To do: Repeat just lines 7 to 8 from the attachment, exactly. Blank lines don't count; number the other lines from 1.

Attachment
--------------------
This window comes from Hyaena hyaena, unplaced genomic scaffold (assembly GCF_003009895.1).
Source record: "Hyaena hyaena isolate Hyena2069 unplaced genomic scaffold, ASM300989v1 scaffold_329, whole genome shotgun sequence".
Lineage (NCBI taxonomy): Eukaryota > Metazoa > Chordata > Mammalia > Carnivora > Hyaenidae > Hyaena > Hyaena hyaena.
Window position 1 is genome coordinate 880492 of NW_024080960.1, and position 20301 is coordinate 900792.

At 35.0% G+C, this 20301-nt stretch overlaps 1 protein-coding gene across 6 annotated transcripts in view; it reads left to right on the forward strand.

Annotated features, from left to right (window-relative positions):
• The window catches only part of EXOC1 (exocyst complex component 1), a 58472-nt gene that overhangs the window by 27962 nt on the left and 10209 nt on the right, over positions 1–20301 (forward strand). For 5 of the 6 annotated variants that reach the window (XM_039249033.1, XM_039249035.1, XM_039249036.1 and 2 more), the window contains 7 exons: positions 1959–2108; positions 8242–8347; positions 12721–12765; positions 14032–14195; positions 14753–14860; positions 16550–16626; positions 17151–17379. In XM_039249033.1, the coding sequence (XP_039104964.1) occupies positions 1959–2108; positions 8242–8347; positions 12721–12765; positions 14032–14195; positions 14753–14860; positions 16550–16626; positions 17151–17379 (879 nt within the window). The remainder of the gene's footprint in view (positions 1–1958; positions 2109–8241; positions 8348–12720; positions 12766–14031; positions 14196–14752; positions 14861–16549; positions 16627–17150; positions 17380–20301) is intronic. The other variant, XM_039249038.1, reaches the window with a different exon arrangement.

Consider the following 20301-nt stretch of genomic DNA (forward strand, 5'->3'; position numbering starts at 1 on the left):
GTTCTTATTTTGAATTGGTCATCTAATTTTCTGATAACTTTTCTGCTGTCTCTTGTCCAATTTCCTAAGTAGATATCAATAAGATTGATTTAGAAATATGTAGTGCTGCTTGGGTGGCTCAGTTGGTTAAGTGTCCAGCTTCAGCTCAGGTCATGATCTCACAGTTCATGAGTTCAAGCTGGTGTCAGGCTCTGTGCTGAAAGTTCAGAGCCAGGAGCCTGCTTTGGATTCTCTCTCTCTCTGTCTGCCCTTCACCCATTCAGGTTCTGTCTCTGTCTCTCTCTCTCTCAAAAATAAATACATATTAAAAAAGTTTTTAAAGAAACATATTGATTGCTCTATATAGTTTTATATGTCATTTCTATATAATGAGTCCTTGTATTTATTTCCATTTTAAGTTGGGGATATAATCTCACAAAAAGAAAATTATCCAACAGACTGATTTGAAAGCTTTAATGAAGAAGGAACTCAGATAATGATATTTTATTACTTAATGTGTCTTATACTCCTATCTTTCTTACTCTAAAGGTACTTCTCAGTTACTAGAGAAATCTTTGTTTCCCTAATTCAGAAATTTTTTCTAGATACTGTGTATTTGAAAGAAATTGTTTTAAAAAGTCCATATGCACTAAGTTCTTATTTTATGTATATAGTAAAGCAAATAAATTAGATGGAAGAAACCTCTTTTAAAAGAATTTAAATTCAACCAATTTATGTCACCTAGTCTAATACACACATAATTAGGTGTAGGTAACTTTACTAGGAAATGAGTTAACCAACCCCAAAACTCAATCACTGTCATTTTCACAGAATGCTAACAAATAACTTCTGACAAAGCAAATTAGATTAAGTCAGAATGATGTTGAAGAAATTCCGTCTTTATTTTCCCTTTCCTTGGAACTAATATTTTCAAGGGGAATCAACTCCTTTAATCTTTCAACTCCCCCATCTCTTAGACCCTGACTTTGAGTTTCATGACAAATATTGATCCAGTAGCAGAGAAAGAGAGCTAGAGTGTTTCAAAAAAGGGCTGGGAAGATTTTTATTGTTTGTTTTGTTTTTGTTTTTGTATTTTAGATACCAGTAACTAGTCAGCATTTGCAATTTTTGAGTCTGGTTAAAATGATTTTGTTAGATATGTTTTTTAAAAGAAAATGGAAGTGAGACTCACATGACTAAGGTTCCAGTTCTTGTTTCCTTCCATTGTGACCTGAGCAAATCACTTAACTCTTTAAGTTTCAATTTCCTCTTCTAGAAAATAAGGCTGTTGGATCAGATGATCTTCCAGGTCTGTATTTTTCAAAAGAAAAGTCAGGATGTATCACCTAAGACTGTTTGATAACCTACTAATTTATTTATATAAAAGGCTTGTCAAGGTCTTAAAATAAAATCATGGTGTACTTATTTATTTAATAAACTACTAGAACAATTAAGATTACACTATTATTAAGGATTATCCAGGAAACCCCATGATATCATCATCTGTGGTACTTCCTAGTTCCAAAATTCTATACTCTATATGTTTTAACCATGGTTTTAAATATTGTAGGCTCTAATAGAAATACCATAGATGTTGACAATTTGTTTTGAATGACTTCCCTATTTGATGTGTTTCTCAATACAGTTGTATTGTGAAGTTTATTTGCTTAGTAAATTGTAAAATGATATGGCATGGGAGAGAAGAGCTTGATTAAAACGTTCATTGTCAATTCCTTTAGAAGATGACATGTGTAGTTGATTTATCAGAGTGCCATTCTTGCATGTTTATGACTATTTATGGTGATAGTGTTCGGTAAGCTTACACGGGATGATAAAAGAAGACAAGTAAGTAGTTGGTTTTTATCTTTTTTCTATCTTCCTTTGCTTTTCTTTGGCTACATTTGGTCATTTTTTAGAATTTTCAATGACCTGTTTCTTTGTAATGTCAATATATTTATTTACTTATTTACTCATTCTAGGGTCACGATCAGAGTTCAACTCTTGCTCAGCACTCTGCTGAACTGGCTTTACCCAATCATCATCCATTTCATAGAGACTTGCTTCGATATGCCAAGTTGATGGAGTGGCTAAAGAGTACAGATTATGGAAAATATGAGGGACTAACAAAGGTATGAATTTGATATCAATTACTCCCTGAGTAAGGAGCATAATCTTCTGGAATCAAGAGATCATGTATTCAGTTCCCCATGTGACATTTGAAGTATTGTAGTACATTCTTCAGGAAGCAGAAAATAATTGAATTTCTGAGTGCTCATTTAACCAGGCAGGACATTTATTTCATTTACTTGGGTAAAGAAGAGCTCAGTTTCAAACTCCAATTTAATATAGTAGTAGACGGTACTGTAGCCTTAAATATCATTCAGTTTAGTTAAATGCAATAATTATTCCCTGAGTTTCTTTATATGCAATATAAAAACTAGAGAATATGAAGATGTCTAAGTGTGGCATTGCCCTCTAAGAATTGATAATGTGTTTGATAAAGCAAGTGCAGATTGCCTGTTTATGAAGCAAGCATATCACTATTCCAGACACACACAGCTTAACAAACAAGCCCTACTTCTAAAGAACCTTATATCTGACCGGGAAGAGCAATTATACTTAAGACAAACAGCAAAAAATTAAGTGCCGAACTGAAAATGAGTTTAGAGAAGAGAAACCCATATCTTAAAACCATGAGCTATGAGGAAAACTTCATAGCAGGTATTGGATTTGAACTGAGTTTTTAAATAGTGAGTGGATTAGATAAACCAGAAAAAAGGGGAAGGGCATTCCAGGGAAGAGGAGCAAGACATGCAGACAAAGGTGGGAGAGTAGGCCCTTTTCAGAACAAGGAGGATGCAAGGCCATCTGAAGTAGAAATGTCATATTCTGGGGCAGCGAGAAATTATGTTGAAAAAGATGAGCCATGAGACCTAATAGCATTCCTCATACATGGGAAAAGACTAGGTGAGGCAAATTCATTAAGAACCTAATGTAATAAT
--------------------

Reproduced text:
• The window catches only part of EXOC1 (exocyst complex component 1), a 58472-nt gene that overhangs the window by 27962 nt on the left and 10209 nt on the right, over positions 1–20301 (forward strand). For 5 of the 6 annotated variants that reach the window (XM_039249033.1, XM_039249035.1, XM_039249036.1 and 2 more), the window contains 7 exons: positions 1959–2108; positions 8242–8347; positions 12721–12765; positions 14032–14195; positions 14753–14860; positions 16550–16626; positions 17151–17379. In XM_039249033.1, the coding sequence (XP_039104964.1) occupies positions 1959–2108; positions 8242–8347; positions 12721–12765; positions 14032–14195; positions 14753–14860; positions 16550–16626; positions 17151–17379 (879 nt within the window). The remainder of the gene's footprint in view (positions 1–1958; positions 2109–8241; positions 8348–12720; positions 12766–14031; positions 14196–14752; positions 14861–16549; positions 16627–17150; positions 17380–20301) is intronic. The other variant, XM_039249038.1, reaches the window with a different exon arrangement.

Consider the following 20301-nt stretch of genomic DNA (forward strand, 5'->3'; position numbering starts at 1 on the left):